Wednesday, February 03, 2016

A Page from Vancouver Island's Maritime History - the BCP45

It's a bit of Vancouver Island history. The seiner, BCP45, came out of the Burrard drydocks in 1927 and plied the coastal waters for salmon until 1994. It changed hands frequently but spent much of the latter half of its service life operated by First Nations crews from Quadra Island.

In 1958, a documentary crew caught a picture of BCP45 at work in the Seymour Narrows near Campbell River.

That photo landed BCP45 a place on the reverse of Canada's $5 bill from 1972 to 1986.

Today she sits, safely restored, at the Maritime Heritage Centre in Campbell River.


astone said...

Somehow I landed on the National Posts page, and I, as one, ever looking for others opinions,continued to read. I have never come across such bigoted crap in my life. I am ashamed to be a Canadian. I am a child of refugees. I have never been radical about ànything . This piece of feces masquerading as a newspaper should be decried as a nantional (sic) disgrace!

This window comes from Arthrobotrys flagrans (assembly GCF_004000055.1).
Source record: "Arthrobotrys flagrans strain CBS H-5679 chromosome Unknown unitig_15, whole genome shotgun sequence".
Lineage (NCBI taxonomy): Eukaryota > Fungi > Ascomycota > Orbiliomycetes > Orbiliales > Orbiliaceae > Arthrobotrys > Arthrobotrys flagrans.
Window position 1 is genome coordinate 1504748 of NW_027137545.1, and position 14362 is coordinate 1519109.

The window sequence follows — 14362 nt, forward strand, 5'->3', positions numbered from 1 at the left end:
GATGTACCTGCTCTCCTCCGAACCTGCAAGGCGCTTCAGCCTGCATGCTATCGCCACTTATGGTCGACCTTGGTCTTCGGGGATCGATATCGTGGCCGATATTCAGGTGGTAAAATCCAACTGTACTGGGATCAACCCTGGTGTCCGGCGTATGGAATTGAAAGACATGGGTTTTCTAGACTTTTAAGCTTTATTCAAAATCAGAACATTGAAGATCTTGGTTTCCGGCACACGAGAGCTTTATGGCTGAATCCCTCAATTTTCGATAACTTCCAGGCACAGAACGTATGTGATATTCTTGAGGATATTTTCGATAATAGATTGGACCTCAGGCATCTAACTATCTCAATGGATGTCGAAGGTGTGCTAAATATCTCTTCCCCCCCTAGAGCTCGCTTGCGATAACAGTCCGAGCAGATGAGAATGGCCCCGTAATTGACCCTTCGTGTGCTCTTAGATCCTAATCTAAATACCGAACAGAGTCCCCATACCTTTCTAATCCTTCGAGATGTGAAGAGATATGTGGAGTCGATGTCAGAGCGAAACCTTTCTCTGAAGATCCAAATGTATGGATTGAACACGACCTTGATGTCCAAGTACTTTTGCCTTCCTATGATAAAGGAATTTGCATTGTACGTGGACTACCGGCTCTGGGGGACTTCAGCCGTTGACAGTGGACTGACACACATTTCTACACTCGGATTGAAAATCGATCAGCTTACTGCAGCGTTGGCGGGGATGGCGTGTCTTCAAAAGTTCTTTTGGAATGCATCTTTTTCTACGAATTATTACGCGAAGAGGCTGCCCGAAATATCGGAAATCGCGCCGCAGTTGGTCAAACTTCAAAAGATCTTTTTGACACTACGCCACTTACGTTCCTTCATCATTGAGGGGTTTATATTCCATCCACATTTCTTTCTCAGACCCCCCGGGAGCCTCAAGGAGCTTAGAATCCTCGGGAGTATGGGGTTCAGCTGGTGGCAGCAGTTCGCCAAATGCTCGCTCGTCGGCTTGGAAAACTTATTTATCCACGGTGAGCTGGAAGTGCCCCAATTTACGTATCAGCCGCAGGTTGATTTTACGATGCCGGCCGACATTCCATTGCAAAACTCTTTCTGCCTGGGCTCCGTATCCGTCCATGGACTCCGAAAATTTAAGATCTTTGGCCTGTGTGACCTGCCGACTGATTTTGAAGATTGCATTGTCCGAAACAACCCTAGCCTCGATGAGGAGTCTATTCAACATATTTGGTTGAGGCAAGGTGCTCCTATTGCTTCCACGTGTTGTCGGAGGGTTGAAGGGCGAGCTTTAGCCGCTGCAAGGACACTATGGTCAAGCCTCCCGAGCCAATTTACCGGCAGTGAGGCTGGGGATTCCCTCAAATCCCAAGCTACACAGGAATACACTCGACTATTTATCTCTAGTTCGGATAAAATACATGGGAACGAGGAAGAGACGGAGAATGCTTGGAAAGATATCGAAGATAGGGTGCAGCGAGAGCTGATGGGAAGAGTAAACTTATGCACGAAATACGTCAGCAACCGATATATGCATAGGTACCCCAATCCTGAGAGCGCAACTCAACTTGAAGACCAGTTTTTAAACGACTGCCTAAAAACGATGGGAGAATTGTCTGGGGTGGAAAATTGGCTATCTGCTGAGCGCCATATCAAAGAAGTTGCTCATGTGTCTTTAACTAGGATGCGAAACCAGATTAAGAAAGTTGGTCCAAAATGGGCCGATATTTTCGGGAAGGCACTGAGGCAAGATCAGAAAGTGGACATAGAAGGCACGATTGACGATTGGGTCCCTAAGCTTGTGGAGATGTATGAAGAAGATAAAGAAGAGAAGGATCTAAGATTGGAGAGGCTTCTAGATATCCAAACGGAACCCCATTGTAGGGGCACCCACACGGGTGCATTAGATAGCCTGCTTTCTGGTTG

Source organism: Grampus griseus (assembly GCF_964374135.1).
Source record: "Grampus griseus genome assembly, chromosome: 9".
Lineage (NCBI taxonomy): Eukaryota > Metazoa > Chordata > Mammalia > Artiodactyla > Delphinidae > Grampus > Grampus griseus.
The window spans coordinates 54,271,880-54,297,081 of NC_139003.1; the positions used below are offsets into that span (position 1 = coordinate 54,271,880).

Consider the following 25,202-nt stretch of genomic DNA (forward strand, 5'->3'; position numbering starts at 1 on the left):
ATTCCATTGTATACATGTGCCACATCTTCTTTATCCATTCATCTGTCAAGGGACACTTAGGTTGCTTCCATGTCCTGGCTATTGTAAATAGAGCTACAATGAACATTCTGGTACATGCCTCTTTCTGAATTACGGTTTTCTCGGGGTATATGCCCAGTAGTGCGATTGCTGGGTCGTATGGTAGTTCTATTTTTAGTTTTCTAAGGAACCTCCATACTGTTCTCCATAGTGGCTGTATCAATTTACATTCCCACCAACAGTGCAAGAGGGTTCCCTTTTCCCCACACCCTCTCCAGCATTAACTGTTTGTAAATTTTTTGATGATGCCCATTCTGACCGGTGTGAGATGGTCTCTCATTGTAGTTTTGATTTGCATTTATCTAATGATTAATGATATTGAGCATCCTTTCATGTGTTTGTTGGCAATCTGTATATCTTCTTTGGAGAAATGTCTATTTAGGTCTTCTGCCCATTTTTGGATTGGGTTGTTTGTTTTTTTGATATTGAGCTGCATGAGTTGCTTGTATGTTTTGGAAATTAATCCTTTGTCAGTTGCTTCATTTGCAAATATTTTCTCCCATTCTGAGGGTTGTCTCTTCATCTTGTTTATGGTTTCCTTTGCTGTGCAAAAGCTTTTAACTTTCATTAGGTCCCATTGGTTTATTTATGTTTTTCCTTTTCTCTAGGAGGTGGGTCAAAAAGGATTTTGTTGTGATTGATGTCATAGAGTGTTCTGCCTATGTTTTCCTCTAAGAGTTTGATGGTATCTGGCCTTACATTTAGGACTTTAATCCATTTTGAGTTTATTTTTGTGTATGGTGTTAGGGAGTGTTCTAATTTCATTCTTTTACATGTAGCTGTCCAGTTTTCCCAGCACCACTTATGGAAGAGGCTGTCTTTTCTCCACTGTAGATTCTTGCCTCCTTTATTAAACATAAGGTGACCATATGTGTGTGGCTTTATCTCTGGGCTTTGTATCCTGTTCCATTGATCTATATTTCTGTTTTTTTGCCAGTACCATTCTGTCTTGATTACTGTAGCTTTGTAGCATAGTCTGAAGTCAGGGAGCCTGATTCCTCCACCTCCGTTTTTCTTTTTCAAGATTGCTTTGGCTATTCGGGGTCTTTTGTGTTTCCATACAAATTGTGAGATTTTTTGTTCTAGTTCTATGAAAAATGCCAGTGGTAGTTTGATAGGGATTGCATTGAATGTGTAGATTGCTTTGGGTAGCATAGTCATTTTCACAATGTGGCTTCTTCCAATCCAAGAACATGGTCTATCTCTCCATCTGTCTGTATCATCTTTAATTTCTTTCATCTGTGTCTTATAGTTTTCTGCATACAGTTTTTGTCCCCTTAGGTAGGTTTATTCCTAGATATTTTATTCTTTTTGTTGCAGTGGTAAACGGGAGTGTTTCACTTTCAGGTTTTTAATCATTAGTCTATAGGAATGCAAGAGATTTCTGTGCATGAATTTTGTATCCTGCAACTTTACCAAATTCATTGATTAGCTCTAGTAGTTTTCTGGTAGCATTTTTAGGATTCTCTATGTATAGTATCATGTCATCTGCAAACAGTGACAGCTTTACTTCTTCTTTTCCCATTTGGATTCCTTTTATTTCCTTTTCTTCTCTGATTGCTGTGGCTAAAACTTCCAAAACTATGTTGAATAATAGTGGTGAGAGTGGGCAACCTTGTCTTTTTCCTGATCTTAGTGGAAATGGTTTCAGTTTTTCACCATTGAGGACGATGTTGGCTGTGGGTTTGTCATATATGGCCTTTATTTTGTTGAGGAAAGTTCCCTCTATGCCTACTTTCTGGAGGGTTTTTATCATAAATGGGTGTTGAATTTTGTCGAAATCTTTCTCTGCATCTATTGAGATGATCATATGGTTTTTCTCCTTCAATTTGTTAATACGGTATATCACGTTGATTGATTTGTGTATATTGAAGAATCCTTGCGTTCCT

the salamander said...

.. sweet.. thanks for that.. great marine history - a la west coast ! A huge fave of mine !

The Mound of Sound said...

@ Astone - not sure about the NatPo reference but you can find that sort of barrel-bottom commentary on just about anything they publish. Yes, in the ranks of Canadian journalism, NatPo - along with the rest of the PostMedia cabal - is a genuine disgrace. Let's hope it is finally on its way to a quick death.

The Mound of Sound said...

@ Sal - those old boats still soldier on. I even looked at one that had been converted for pleasure use. The problem is there's so much accumulated fish oil in the wood from the better part of a century of fishing that it can take a lot of getting used to. A lot of them have been lost to storms and accidents or when they got top heavy with wet nets on the drum but someone knew what they were doing when planks were laid over ribs (back when "ships were made of wood and men were made of iron")